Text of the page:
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"Automated trucks could reduce the demand for drivers by 50-70% in the US and Europe by 2030, with up to 4.4 million of the projected 6.4 million professional trucking jobs becoming redundant, according to one scenario," the report says.

Even if the rise of driverless truck dissuades newcomers from trucking, over two million drivers in the U.S. and Europe could be directly displaced, the report says.

But the report notes the tremendous cost savings such driverless trucks could deliver, with labor costs labor costs still accounting for 35 to 45% of the costs in the road haulage sector in Europe. Similarly, in the US, driver wages and benefits account for an estimated 35% of marginal (per mile) costs of freight operations. Of course not all of these labor costs would be eliminated by the adoption of driverless operations, as some driving and non-driving tasks would likely remain. However, even if half of these costs could be avoided through the introduction of driverless trucks to some supply chains, operating costs could be nearly 20% lower, the report finds.

And of course, the projected loss of jobs come in an era of driver shortages in both Europe and the US - a chronic problems autonomous trucks could obviously address.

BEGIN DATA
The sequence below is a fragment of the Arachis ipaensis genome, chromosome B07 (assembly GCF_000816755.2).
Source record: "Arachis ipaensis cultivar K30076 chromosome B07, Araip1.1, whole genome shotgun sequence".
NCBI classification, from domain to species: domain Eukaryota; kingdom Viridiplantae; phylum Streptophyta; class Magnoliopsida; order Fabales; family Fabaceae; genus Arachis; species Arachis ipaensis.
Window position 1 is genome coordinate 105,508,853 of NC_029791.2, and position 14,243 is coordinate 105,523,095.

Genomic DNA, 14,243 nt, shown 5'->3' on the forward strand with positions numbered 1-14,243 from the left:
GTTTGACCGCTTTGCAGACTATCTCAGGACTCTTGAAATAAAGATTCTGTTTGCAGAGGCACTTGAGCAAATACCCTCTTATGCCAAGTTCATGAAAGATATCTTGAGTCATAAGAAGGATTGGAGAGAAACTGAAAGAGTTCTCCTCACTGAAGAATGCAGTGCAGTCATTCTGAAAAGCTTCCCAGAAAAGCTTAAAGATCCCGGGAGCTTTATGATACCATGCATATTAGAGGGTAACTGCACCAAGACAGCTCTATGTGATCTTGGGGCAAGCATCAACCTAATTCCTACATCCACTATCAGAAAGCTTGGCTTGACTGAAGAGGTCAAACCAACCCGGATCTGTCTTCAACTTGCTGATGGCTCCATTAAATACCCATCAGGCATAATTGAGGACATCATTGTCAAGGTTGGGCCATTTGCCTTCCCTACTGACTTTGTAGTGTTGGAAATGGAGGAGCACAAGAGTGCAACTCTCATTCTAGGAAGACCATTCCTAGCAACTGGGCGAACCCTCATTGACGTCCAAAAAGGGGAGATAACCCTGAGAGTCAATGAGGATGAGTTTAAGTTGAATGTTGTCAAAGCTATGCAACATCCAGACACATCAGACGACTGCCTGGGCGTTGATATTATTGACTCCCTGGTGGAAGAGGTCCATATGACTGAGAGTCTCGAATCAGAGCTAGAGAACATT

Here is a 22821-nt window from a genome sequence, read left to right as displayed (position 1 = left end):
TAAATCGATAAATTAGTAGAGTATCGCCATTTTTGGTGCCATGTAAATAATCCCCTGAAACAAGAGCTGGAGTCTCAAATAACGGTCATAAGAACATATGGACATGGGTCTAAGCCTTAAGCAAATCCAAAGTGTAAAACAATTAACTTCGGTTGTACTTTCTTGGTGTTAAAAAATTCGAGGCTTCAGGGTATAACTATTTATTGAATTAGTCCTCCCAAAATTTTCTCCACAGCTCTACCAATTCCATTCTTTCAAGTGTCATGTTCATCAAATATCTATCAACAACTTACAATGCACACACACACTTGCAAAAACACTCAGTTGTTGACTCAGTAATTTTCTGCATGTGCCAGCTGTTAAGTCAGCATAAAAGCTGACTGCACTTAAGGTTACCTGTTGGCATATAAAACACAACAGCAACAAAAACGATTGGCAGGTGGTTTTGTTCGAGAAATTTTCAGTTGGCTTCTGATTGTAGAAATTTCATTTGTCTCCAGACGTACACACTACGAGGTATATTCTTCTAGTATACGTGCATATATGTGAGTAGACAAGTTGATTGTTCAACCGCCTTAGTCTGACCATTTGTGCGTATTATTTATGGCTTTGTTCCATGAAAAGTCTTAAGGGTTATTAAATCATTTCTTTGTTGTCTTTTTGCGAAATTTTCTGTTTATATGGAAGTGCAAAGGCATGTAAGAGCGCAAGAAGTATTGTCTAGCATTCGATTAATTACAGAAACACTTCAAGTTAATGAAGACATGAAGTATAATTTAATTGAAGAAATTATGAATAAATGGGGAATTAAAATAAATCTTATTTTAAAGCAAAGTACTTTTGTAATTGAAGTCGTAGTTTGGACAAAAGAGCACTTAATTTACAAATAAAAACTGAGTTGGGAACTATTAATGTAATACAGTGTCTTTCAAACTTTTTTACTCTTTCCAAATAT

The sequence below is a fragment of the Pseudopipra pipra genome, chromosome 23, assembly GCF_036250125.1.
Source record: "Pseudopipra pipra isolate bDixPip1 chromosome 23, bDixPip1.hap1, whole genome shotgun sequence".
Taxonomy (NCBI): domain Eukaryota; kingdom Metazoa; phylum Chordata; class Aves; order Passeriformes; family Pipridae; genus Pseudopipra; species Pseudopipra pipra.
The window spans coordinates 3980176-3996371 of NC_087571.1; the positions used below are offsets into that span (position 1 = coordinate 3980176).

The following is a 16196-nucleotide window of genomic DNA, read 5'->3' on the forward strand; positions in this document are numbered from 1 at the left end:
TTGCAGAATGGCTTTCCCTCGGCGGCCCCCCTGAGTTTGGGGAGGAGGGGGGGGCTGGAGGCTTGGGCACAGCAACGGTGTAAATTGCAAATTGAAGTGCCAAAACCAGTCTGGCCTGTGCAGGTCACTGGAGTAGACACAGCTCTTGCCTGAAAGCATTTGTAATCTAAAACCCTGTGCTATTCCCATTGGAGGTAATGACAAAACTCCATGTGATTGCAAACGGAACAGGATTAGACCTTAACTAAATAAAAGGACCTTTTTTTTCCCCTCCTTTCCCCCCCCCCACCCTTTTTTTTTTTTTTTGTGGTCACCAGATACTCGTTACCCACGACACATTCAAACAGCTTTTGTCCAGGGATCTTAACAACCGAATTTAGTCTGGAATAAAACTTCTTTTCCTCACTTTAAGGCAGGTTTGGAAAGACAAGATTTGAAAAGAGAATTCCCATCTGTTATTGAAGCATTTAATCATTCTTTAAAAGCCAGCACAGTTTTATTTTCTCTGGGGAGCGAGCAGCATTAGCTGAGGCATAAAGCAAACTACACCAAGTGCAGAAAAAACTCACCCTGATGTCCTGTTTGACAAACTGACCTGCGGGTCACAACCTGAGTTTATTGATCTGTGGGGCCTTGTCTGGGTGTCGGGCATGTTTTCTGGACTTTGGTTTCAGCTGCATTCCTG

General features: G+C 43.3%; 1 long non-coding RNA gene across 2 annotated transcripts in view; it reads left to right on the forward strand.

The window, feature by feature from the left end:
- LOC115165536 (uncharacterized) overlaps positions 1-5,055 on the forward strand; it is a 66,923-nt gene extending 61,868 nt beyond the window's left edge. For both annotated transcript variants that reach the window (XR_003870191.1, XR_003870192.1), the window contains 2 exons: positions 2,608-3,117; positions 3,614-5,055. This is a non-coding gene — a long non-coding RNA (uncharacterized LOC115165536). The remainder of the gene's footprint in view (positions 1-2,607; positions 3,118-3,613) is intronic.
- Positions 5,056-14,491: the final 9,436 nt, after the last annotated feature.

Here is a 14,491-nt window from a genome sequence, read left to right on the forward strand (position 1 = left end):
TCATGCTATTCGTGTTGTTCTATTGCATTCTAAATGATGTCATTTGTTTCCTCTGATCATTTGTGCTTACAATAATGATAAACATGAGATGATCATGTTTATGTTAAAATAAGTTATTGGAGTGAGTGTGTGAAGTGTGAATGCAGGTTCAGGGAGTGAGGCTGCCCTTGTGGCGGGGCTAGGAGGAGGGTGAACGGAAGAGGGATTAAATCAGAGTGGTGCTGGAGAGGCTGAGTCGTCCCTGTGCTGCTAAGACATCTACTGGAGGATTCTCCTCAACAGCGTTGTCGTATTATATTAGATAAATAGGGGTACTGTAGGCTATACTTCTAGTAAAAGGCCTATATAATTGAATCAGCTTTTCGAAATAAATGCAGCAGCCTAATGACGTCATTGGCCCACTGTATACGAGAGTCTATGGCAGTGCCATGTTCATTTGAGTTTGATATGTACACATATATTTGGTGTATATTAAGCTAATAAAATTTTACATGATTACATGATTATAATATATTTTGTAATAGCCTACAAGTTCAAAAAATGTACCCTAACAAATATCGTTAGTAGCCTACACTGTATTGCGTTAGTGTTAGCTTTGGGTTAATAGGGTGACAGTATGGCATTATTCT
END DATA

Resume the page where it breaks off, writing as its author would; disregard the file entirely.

But the gist of the report is that the impact on driver jobs could come too quickly, without enough time for social adjustment.

“The adoption of driverless trucks is likely to reduce demand for drivers at a faster rate than a supply shortage would emerge,” the report argues, also noting that relatively low education level of truck drivers and potential automation in other sectors puts them at a high risk of extended periods of unemployment.

The chart below from the report shows various scenarios for the percent of freight that would be moved by autonomous trucks in coming years - with the chart for example projecting that under a couple of scenarios virtually all long haul trucking would be performed with driverless vehicles by 2030, and more like half for urban deliveries by that time.



So what to do? The report says research and development in this area should continue, but recommends steps such as a joint industry-government advisory board to stay on top of the labor impact from the transition, as well as creation of a temporary permit system to manage the speed of adoption and to support a just transition for displaced drivers. In other words, autonomous trucks would continue to move forward, but at a metered rate.

The full, interesting report is available here: Managing the Transition to Driverless Roadfreight Transport


Any reactions to these stories relative to driverless trucks? How should the impact on jobs be handled?  Let us know your thoughts at the Feedback section below.



Your Comments/Feedback


Manager, Doft, Inc.
Posted on: Jun, 06 2017
Seems before these trucks are launched, companies like Doft or Uber will disrupt the industry with their truck sharing apps. These apps will help the shippers to arrange the transportation much more effectively. And the self driving trucks can just lower the shortage of the truck drivers.